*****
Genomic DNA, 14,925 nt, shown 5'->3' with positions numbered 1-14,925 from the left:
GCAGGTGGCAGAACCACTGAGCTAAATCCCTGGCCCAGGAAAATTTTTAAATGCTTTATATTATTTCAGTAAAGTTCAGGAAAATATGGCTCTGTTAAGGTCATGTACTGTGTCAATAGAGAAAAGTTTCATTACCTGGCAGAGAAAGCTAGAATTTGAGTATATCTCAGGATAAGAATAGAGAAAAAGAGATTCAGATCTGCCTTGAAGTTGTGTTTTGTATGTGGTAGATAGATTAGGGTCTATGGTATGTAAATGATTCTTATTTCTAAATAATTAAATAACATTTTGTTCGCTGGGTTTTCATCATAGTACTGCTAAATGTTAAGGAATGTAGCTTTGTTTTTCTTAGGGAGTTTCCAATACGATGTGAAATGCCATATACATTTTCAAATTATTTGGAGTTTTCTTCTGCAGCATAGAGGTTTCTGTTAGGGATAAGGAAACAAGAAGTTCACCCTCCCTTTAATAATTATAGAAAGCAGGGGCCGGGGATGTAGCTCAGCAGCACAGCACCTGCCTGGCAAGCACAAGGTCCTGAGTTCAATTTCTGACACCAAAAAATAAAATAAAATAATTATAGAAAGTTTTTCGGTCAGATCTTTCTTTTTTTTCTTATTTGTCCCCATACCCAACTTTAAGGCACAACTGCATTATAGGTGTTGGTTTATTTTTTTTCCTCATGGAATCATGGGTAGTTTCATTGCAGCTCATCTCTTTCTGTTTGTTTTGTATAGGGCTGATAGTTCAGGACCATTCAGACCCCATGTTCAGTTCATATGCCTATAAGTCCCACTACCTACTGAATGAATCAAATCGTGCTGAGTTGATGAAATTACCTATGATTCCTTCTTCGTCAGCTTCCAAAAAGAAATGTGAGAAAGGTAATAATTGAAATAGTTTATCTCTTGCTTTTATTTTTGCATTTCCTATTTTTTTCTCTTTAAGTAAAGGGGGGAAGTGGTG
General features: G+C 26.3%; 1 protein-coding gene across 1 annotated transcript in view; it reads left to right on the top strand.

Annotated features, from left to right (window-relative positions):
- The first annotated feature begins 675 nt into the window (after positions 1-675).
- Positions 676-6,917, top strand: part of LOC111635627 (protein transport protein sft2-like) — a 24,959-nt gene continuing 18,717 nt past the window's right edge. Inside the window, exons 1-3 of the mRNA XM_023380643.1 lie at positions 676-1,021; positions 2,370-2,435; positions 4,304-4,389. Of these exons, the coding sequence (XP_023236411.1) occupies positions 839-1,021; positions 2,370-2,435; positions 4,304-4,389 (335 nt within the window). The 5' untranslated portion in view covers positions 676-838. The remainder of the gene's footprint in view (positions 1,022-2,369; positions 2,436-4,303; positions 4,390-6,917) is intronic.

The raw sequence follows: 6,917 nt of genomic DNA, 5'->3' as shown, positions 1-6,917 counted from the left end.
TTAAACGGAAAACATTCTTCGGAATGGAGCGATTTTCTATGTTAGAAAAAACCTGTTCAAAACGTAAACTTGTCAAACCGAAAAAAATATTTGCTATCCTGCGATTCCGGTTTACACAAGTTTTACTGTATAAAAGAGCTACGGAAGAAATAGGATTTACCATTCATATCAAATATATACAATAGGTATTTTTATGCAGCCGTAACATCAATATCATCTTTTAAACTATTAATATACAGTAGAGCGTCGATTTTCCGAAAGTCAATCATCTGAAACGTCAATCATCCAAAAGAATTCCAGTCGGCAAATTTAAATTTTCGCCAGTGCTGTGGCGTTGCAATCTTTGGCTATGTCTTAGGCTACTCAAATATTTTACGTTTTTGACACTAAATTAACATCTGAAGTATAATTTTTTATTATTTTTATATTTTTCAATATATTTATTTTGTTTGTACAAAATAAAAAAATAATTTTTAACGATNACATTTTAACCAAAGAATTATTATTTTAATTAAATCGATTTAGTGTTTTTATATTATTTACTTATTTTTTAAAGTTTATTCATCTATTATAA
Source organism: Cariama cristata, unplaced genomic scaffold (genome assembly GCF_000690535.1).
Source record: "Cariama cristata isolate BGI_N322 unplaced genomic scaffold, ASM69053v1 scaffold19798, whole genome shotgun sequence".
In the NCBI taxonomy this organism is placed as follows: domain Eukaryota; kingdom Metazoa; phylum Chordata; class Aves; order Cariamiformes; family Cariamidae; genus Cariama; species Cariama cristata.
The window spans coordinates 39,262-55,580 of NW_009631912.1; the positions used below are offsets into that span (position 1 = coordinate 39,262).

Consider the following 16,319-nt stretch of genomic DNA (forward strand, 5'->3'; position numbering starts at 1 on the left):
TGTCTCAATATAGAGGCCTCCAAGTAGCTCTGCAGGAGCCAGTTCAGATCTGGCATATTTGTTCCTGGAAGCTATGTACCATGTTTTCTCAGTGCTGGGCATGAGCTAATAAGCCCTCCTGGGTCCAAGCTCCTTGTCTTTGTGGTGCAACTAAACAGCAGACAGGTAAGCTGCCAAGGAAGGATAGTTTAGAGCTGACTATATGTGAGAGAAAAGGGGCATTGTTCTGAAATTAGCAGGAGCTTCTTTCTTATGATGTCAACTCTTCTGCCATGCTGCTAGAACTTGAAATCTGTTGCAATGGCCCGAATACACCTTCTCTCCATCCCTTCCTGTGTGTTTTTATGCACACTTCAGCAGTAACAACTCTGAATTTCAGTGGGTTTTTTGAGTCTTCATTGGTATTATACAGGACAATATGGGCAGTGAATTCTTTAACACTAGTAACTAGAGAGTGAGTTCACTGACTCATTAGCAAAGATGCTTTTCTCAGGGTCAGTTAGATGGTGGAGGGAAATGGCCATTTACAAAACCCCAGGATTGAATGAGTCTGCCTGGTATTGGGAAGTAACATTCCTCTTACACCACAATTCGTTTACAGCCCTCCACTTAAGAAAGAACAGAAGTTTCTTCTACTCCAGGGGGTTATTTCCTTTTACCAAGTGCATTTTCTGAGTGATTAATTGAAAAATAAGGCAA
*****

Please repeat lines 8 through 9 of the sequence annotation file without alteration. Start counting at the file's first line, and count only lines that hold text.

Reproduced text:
TTAAACGGAAAACATTCTTCGGAATGGAGCGATTTTCTATGTTAGAAAAAACCTGTTCAAAACGTAAACTTGTCAAACCGAAAAAAATATTTGCTATCCTGCGATTCCGGTTTACACAAGTTTTACTGTATAAAAGAGCTACGGAAGAAATAGGATTTACCATTCATATCAAATATATACAATAGGTATTTTTATGCAGCCGTAACATCAATATCATCTTTTAAACTATTAATATACAGTAGAGCGTCGATTTTCCGAAAGTCAATCATCTGAAACGTCAATCATCCAAAAGAATTCCAGTCGGCAAATTTAAATTTTCGCCAGTGCTGTGGCGTTGCAATCTTTGGCTATGTCTTAGGCTACTCAAATATTTTACGTTTTTGACACTAAATTAACATCTGAAGTATAATTTTTTATTATTTTTATATTTTTCAATATATTTATTTTGTTTGTACAAAATAAAAAAATAATTTTTAACGATNACATTTTAACCAAAGAATTATTATTTTAATTAAATCGATTTAGTGTTTTTATATTATTTACTTATTTTTTAAAGTTTATTCATCTATTATAA
Source organism: Cariama cristata, unplaced genomic scaffold (genome assembly GCF_000690535.1).